Film Review: Black Rock

Nifty little genre gem with its share of surprises has three damsel campers in distress on an isolated island they didn’t know they’d be sharing with three hunters back from overseas battle and with too much fight left in them.
Reviews

Shucking interfering annoyances like vampires, other paranormal nonsense and tired gimmicks, Black Rock is a thriller riff that gets down to basics while getting the job of entertainment done very well. Its pedigree suggests such above-par results: The film is pretty much a family affair. (Writer Mark Duplass, a certified indie star and director, wrote the script for his filmmaker wife Katie Aselton, who directs and co-stars, and he and filmmaker brother Jay Duplass executive produced).) Whether indie or thriller fans will comprise the most traffic, the film should notch respectable business with both.

The genre-ready story begins with a short getaway from the Maine mainland to a small, isolated island that had been a retreat for childhood friends, now 20-somethings. Sarah (Kate Bosworth) is the most grounded, that familiar leader and mediator found in every clique; Abby (Katie Aselton), the one who also looks like she got everything right except for the grudge she holds and hides against Lou (Lake Bell), the least stable of the trio. One of these femme pals will be the instigator for what goes very wrong.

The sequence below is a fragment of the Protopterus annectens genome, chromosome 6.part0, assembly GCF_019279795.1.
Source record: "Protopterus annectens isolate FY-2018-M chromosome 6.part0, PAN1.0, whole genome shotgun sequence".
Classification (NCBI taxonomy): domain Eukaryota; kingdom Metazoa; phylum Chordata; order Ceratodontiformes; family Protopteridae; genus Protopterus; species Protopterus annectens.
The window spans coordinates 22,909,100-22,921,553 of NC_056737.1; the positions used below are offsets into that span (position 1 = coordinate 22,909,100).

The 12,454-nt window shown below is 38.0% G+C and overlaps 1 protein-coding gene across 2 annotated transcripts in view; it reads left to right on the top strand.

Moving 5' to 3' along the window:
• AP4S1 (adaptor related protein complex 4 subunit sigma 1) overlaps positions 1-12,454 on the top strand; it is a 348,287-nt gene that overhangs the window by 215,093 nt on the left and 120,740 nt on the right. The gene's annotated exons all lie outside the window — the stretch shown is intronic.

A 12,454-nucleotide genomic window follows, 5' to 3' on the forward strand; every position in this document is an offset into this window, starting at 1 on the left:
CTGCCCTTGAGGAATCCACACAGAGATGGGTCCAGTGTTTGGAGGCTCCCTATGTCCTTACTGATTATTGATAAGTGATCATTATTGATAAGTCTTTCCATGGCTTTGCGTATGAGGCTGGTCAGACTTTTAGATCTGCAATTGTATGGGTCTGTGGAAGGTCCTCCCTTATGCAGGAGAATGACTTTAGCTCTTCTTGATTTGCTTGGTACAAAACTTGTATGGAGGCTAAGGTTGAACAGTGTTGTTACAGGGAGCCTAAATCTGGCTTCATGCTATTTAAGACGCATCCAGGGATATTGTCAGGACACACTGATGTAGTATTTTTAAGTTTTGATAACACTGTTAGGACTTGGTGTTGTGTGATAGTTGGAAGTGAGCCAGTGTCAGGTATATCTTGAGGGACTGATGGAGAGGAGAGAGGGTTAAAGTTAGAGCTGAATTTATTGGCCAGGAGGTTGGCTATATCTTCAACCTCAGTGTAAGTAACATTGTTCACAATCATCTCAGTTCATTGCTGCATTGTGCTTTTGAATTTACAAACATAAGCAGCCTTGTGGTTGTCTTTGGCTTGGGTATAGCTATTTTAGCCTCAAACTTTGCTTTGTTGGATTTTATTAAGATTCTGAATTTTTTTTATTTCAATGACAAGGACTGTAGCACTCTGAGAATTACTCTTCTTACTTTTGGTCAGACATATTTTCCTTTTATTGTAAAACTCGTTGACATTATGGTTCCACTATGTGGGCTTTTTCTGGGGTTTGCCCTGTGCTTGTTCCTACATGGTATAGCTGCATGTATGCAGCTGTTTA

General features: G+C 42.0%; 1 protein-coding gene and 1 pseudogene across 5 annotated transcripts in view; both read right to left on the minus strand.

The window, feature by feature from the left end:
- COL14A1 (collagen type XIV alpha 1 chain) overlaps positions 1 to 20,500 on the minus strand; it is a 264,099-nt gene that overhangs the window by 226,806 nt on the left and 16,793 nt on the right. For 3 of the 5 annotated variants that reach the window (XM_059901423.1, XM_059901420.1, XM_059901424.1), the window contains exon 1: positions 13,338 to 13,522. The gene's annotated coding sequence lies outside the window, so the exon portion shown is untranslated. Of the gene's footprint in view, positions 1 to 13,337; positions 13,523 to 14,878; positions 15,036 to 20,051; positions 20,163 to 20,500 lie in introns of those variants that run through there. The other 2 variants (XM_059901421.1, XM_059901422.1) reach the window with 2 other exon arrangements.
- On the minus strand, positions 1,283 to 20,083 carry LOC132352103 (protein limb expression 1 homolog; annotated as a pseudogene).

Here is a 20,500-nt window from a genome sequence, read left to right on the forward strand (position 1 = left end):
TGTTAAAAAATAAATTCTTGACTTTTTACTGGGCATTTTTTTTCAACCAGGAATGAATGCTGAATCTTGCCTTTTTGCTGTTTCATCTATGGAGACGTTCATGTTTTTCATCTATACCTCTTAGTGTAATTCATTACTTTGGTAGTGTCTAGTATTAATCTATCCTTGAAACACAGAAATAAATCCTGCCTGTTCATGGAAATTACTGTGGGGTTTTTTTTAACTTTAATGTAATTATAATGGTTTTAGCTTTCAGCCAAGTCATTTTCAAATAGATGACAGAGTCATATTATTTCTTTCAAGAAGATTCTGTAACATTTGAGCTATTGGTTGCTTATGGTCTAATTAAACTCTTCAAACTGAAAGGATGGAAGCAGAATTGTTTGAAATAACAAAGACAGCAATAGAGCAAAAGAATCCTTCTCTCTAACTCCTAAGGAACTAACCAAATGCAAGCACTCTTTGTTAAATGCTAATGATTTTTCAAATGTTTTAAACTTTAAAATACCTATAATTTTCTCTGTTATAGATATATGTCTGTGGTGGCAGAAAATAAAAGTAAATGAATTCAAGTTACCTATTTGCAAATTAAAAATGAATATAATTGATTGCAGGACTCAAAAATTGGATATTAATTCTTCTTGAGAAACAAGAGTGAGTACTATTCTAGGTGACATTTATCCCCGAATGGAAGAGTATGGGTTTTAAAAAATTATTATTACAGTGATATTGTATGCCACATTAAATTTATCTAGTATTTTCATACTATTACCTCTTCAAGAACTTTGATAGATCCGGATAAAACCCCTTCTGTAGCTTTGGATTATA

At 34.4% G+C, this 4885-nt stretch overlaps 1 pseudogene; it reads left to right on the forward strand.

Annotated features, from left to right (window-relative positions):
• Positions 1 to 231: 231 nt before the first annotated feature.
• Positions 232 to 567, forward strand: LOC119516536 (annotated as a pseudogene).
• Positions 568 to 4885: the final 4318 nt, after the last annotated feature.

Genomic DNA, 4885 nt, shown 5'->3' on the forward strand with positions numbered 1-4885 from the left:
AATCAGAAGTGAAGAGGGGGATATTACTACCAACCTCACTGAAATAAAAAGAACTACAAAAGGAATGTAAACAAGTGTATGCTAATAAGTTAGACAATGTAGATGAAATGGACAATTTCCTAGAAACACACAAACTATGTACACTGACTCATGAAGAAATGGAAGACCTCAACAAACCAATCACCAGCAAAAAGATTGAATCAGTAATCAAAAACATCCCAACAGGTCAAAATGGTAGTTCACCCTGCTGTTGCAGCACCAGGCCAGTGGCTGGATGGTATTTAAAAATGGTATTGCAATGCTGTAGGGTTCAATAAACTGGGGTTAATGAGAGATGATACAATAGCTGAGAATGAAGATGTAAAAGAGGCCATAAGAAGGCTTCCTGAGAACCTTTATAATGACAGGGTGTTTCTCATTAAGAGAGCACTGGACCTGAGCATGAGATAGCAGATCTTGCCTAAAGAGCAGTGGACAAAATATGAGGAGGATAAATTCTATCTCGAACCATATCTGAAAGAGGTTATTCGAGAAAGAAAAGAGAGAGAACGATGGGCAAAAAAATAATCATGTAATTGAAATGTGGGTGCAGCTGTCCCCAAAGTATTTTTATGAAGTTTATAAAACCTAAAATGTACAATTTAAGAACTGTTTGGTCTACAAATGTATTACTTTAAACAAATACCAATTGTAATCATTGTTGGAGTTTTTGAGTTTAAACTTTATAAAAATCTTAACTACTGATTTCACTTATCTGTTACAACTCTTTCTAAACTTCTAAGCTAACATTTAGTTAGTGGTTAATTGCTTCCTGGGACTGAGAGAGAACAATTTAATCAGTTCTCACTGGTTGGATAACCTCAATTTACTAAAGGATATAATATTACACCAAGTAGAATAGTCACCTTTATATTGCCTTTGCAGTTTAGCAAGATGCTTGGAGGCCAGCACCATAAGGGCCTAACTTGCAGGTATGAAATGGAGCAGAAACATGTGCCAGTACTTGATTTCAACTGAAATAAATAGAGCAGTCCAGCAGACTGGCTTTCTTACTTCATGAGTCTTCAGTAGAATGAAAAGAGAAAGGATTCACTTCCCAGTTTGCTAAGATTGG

Sarah, in an attempt to reconcile her two friends so they get past Lou’s indiscretion that Abby won’t let go of, masterminds this camping trip to the nearby island they loved as kids as a way to restore the friendship that once bound them.

Once there and to their surprise (and worse to come), they run into three hunters—soldiers back from overseas—scouting the island known as Black Rock for prey. There’s macho Henry (Will Bouvier); Derek (Jay Paulson), a traumatized vet who’s been dishonorably discharged, and Alex (Anslem Richardson), who seems the best bet of the lot.

Audiences may get a whiff of trouble ahead, but not the women. They share a campfire with the guys, who talk about their recent return from the Iraq/Afghanistan mess. And the group also swaps anecdotes about their school connections back on the mainland. One of the women, drinking a bit too much, gets overly flirty with Henry, who is soon chasing her with his flashlight into the woods. He catches her, becomes aggressive and she resists. But he’s been in combat and away from girls too long, so the inevitable happens, with deadly results. The three women flee the campsite area, accidentally separating in the process, while the men go hunting for bigger game than initially intended. Before darkness finally affords the women an opportunity to find their boat (but will they?), blood flows and a showdown becomes unavoidable.

Deceptively formulaic as a genre piece, Black Rock—intelligent, real and often surprising—commands our attention and respect. Best of all, it entertains. Nature-drenched and natural, the sharp and convincingly delivered dialogue often overlaps, as in real conversations. Initial mood-busting music finally settles down to let suspense elements build. The locale, with its piney woods, Northeast foliage colors and lush ground cover when rocky protuberances don’t interfere, is special but not so distracting that it interferes with the front-and-center nastiness going on.